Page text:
Pareto Optimal Matchings of Students to Courses in the Presence of Prerequisites

Cechlarova, K., Klaus, B. and Manlove, D. (2016) Pareto Optimal Matchings of Students to Courses in the Presence of Prerequisites. In: Sixth International Workshop on Computational Social Choice (COMSOC 2016), Toulouse, France, 22-24 June 2016,

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Abstract

We consider the problem of allocating applicants to courses, where each applicant has a subset of acceptable courses that she ranks in strict order of preference. Each applicant and course has a capacity, indicating the maximum number of courses and applicants they can be assigned to, respectively. We thus essentially have a many-tomany bipartite matching problem with one-sided preferences, which has applications to the assignment of students to optional courses at a university. We consider additive preferences and lexicographic preferences as two means of extending preferences over individual courses to preferences over bundles of courses. We additionally focus on the case that courses have prerequisite constraints: we will mainly treat these constraints as compulsory, but we also allow alternative prerequisites. We further study the case where courses may be corequisites. For these extensions to the basic problem, we present the following algorithmic results, which are mainly concerned with the computation of Pareto optimal matchings (POMs). Firstly, we consider compulsory prerequisites. For additive preferences, we show that the problem of finding a POM is NP-hard. On the other hand, in the case of lexicographic preferences we give a polynomial-time algorithm for finding a POM, based on the well-known sequential mechanism. However we show that the problem of deciding whether a given matching is Pareto optimal is co-NP-complete. We further prove that finding a maximum cardinality (Pareto optimal) matching is NP-hard. Under alternative prerequisites, we show that finding a POM is NP-hard for either additive or lexicographic preferences. Finally we consider corequisites. We prove that, as in the case of compulsory prerequisites, finding a POM is NP-hard for additive preferences, though solvable in polynomial time for lexicographic preferences. In the latter case, the problem of finding a maximum cardinality POM is NP-hard and very difficult to approximate.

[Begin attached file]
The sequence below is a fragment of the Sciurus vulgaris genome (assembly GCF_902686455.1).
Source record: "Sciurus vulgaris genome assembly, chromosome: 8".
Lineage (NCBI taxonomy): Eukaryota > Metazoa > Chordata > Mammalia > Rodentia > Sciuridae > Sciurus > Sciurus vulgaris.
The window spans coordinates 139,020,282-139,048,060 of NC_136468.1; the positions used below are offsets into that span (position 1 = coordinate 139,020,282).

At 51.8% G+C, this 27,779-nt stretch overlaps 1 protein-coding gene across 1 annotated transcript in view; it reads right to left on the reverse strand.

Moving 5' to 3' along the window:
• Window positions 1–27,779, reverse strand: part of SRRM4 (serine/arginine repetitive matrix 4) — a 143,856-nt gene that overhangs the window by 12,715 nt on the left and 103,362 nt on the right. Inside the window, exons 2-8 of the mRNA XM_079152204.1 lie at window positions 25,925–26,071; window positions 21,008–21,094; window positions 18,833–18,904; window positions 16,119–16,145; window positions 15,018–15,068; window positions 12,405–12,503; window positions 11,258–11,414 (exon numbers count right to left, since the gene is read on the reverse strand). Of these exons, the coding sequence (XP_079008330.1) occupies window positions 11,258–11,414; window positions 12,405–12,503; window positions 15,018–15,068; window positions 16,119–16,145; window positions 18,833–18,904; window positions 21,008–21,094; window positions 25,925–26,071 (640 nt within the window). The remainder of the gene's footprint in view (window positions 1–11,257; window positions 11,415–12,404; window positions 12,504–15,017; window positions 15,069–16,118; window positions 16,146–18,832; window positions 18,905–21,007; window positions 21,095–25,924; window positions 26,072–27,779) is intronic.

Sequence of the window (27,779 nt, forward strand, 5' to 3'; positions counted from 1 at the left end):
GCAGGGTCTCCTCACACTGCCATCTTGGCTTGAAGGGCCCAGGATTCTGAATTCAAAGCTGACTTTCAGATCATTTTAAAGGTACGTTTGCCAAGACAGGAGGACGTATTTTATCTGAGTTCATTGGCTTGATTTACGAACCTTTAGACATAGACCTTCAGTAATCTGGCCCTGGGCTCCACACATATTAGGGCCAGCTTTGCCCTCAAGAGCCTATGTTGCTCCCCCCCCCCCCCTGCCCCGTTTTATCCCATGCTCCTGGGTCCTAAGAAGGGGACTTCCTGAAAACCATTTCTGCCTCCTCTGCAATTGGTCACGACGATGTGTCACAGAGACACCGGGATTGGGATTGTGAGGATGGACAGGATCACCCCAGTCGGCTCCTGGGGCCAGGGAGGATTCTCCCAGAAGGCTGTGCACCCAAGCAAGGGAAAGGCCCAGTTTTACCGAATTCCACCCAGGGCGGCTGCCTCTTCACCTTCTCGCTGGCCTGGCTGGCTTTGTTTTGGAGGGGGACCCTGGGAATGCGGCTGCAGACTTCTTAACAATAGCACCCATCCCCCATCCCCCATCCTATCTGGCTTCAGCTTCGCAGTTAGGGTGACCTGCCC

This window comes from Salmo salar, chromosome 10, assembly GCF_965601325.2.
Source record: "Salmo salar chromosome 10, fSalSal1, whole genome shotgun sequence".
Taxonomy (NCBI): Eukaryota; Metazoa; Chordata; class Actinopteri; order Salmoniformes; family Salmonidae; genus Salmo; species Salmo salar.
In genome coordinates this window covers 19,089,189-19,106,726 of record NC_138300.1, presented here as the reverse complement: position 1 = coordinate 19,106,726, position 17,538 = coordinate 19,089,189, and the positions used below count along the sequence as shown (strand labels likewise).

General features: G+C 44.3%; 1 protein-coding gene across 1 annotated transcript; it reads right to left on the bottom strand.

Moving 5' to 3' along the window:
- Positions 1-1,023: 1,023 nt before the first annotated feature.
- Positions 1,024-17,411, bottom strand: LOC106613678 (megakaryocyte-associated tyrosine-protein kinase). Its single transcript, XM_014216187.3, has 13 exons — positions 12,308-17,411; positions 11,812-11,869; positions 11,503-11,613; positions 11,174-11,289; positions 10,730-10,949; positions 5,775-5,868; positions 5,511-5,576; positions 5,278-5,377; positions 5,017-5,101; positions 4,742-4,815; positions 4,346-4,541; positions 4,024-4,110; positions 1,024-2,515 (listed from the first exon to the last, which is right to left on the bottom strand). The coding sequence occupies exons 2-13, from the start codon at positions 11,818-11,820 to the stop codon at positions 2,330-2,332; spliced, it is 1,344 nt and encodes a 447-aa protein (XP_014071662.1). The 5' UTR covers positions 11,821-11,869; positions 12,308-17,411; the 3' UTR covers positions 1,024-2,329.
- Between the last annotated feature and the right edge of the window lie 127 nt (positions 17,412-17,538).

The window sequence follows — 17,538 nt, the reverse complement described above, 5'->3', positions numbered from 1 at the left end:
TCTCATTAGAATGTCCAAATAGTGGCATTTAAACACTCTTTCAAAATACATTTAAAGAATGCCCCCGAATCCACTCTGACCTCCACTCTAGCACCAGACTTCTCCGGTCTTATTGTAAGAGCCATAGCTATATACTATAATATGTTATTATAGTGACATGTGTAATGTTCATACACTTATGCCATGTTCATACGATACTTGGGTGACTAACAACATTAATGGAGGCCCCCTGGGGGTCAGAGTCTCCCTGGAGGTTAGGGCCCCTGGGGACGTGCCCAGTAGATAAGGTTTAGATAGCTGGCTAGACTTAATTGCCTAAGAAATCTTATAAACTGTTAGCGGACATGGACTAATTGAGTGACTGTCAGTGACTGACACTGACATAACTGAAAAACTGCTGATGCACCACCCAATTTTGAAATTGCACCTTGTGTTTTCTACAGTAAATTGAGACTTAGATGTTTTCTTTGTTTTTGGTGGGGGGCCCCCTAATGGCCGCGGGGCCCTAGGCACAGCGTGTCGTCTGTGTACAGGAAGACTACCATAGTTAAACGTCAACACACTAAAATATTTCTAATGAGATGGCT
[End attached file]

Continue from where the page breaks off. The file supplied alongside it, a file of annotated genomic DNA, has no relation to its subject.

Item Type:Conference Proceedings
Status:Published
Refereed:Yes
Glasgow Author(s) Enlighten ID:Manlove, Dr David and Cechlarova, Professor Katarina
Authors: Cechlarova, K., Klaus, B., and Manlove, D.
College/School:College of Science and Engineering > School of Computing Science
Copyright Holders:Copyright © 2016 The Authors
Publisher Policy:Reproduced with the permission of the authors

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Project CodeAward NoProject NamePrincipal InvestigatorFunder's NameFunder RefLead Dept
607071Efficient Algorithms for Mechanism Design Without Monetary Transfer.David ManloveEngineering & Physical Sciences Research Council (EPSRC)EP/K010042/1COM - COMPUTING SCIENCE